Family appraisal of caregiving questionnaire for palliative care (FACQ-PC) – a 25-item measure of the multidimensional caregiving experiences and comprises four scales – strain, distress, positive appraisals, and family wellbeing. The measure and its scales have high internal consistency reliability (0.73-0.86) and acceptable construct and convergent validity [28]. This measure will only be completed by the caregivers and only at the first data collection point.

Prolonged grief disorder (PG-12) caregiver version – a 12-item measure of complicated grief arising from the impending death of a loved one [29]. This measure has high internal consistency reliability [30] and will only be completed by the caregivers and only at the first data collection point.

Hogan grief reaction checklist – a 61-item measure of the multidimensional nature of grief. The authors report high internal consistency, test-retest reliability, and construct, convergent, and divergent validity [31] and predictive validity [32]. Importantly for the proposed study, the items do not require each participant to evaluate symptoms specifically in relation to a deceased loved one and, as such, it is appropriate for the pre- and post- measures of emotional state. The Checklist will be adapted slightly for use with the comparison group. Doing so will require altering items in the Despair factor; the five remaining factors (panic behaviour, blame and anger, detachment, disorganisation, and personal growth) will remain unaltered.

Short form health survey (SF-12v2) – The SF-12v2 is the standard 12-item measure of general health and wellbeing (psychological and physical). This scale is a reliable and valid measure of health status which provides a measure for health for clinical and economic appraisal [33] with questions concerning physical health problems, bodily pain, general health perceptions, vitality (energy/fatigue), social functioning, role limitations, and general mental health (psychological distress and psychological wellbeing). Reliability estimates range from 0.93 to 0.95. Norms for the Australian population are available for this questionnaire [34], allowing an additional comparison between the bereaved former caregivers and the ‘normal’ population.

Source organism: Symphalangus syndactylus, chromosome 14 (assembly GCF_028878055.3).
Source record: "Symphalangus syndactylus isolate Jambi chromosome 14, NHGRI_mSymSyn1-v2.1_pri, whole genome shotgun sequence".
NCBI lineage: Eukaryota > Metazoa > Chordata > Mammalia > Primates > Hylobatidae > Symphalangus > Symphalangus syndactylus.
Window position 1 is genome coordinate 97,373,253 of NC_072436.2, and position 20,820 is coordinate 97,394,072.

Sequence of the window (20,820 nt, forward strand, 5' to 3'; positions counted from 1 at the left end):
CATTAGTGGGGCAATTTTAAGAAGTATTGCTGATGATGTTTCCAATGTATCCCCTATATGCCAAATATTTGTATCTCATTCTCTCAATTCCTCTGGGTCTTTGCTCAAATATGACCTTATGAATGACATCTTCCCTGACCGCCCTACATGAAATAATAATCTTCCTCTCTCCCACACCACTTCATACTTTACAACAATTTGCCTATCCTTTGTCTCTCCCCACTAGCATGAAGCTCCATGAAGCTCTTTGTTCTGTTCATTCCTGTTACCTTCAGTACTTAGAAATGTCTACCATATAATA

The quality of life index – The QOL Index is a two-item quality of life instrument that has demonstrated construct validity and internal consistency [35]. This tool will provide a global quality of life rating, rather than a multi-dimensional detailed assessment. This type of assessment has been shown to result in less missing data compared with studies using longer, complex QOL instruments.

The prolonged grief measure (PG-13) – a 13-item measure to assess symptoms of Prolonged Grief Disorder. The scale is reliable and valid and maps to criteria proposed for diagnostic nosology [36]. This measure will only be given to the former caregivers (not the matched comparisons) and only at the third and fourth data collection points.

Demographic questionnaire – A short demographic questionnaire will be used at the first data collection point to collect information such as age, sex, family/household characteristics, household income, and time since diagnosis of illness, and will aid the matching of caregivers with comparisons. The caregivers’ questionnaire will also include questions on the variability of the type and ‘level’ of care provided (e.g., types of tasks and the time involved).

Semi-structured Interview – the caregivers who express interest in an interview will be asked a series of open-ended questions. The questions will cover topics such as the illness trajectory of their loved one, when caregiving began and its forms, the impact the caregiving role has had, whether and where the caregiver accesses and/or continues to access support to assist in the caregiving role, perceived benefits of the caregiver role, understandings and experiences of anticipation of death of the family member, the extent to which the caregiver feels prepared for the death of the loved one, when death is expected to occur, and whether and how the healthcare/service delivery for the patient and the family could be improved. It is expected that these interviews will be up to one hour in duration.

Sample size calculation and analyses

Assuming medium effect sizes, 41 per group are required for adequate statistical power (G*Power) [37]. Previous longitudinal studies of caregivers and bereaved individuals (either retrospectively or without adequate comparison groups) report participant attrition rates around 15% [8,15,16]. Thus, assuming a participant withdrawal rate of 15% for both groups throughout the proposed study, the starting sample size is expected to be a minimum of 96 (48 caregivers and 48 comparisons) in order to retain statistical power.